Interview: Kendra Giannini, Capstone Coordinator

October 14, 2014

"SLIS faculty and staff are always thinking unconventionally, and they encourage students to do so as well."

Kendra Giannini, Simmons alum and now SLIS staff-person, talks about her role as Capstone Coordinator, provides some insight into the curriculum changes and Simmons' internship and alumni network, and offers advice to students on the wealth of professional opportunities for Simmons SLIS' graduates beyond traditional library positions.

Can you talk about your role as Capstone Coordinator at Simmons SLIS?

It's a new role that was created along with the new curriculum. I work with students when they get to the final part of their program. The largest part of my job is coordinating the internships, but I also will assist students who choose to undertake a research project or other special project as part of their course of study. The job is still taking shape, which is exciting for me.

The whole curriculum is dynamic. You start with your 401 [Foundations] and intro series. At the midpoint in your studies, you meet with your advisor again to assess where you are; then, you have the Capstone project: an internship, research project, or special project related to your area of interest. Think of the Capstone as a step toward your desired career. It is meant to "cap off" your time here at SLIS; you have an opportunity to apply all of the knowledge and experience you have gained while here to something that will not only enhance your knowledge but, from a practical standpoint, boost your resume and make you marketable in the field. These opportunities existed before; students just did not always take advantage of them. Now they are required to, so we know for sure they will have the chance at that experience.

What factors should determine which of the three Capstone experience options a student should pursue?

In practical terms, internships are great if you have minimal experience in the library field, or you want to make a transition to a different type of library. The research projects will often be for those already working in libraries who need the professional degree to advance, or those who want to pursue further academic degrees. The resulting paper would be publishable, especially important if you want to kick-start an academic career. The special project is a bit of a catch-all for projects that don't fit snugly into either the internship or research project categories. It might work for someone already working in a library full time, or will offer great flexibility for those in the new Information Science & Technology (IS&T) concentration. The goal is not to limit students but to offer them a variety of opportunities.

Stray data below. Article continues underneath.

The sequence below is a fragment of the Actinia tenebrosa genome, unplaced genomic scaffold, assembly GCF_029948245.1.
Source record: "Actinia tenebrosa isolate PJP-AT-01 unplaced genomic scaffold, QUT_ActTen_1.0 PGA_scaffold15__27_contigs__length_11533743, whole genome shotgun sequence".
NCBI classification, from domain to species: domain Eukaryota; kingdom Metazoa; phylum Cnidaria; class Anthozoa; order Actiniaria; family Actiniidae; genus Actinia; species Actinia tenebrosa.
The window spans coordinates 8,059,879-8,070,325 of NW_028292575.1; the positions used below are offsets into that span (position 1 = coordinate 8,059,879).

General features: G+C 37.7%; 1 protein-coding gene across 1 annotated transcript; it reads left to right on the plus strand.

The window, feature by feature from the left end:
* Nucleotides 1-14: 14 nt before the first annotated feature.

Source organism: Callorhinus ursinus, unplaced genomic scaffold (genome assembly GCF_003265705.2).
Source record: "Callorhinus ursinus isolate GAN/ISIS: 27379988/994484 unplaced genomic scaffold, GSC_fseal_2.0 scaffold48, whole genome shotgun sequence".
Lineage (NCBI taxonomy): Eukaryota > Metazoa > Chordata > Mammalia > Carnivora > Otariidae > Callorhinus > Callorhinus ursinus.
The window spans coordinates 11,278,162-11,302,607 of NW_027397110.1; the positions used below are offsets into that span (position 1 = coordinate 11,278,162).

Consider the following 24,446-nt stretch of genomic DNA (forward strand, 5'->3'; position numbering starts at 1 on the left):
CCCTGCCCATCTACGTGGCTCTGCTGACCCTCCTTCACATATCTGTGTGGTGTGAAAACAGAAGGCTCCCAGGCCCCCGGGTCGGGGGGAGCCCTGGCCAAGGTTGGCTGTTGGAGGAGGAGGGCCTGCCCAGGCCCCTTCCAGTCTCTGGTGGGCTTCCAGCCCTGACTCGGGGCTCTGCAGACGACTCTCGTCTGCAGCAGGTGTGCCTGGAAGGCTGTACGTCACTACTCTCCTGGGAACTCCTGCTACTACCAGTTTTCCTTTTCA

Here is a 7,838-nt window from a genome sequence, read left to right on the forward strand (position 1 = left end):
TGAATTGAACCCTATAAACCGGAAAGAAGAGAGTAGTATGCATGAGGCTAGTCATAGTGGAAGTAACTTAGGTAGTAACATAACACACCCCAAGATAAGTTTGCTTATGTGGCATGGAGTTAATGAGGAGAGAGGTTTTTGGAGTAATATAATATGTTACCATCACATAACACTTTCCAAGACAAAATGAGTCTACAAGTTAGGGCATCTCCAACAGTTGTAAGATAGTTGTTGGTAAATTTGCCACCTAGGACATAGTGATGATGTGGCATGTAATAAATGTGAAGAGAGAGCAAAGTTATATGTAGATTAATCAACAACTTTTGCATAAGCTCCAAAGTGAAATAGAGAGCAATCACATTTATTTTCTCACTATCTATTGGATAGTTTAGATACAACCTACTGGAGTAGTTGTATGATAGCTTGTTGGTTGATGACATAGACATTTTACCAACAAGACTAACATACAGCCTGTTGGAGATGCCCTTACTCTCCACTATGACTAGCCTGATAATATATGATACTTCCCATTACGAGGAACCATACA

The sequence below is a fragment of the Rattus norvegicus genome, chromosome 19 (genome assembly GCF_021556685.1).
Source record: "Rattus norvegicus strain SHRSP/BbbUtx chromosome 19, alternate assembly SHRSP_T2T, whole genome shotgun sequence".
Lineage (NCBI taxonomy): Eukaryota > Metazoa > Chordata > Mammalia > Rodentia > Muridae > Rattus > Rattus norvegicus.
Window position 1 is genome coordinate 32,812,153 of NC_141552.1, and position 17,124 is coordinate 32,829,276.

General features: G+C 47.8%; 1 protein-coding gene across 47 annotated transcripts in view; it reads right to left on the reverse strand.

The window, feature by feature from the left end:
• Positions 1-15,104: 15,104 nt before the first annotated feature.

Can you talk about the criteria Simmons SLIS uses for determining internship sites?

We require a student to work directly with a professional librarian. We want to make sure they are getting a substantive experience--not getting coffee or filing. Students are required to meet with their supervisors to develop specific goals for the internship. When I was at Simmons my internship was at the Thomas Crane Library in the Children's Room; I did a story-time, some collection development, and a reader's advisory.

Faculty and staff at Simmons have great connections. There are lots of options--definitely heavy on the public and academic institutions, but we also have law libraries, medical libraries, and private-sector positions. There are a lot of opportunities. You will often see students who come in focused in one area, but when they see the options they pick something totally different. We are now expanding, with the IS&T program for example; there might not always be a professional librarian on site, so we have amended that to be, "or a professional in the field." We work with students and leverage connections. I have emailed people whom I had never worked with about internships; because Simmons has such a good reputation, I can reach out to the LIS community. When students want to do their internship in a different state, the school's reputation makes that happen. The opportunities are definitely there, and students are encouraged to seek them out as well.

You are a Simmons grad; how do you view the Simmons College alumni network, specifically with respect to SLIS?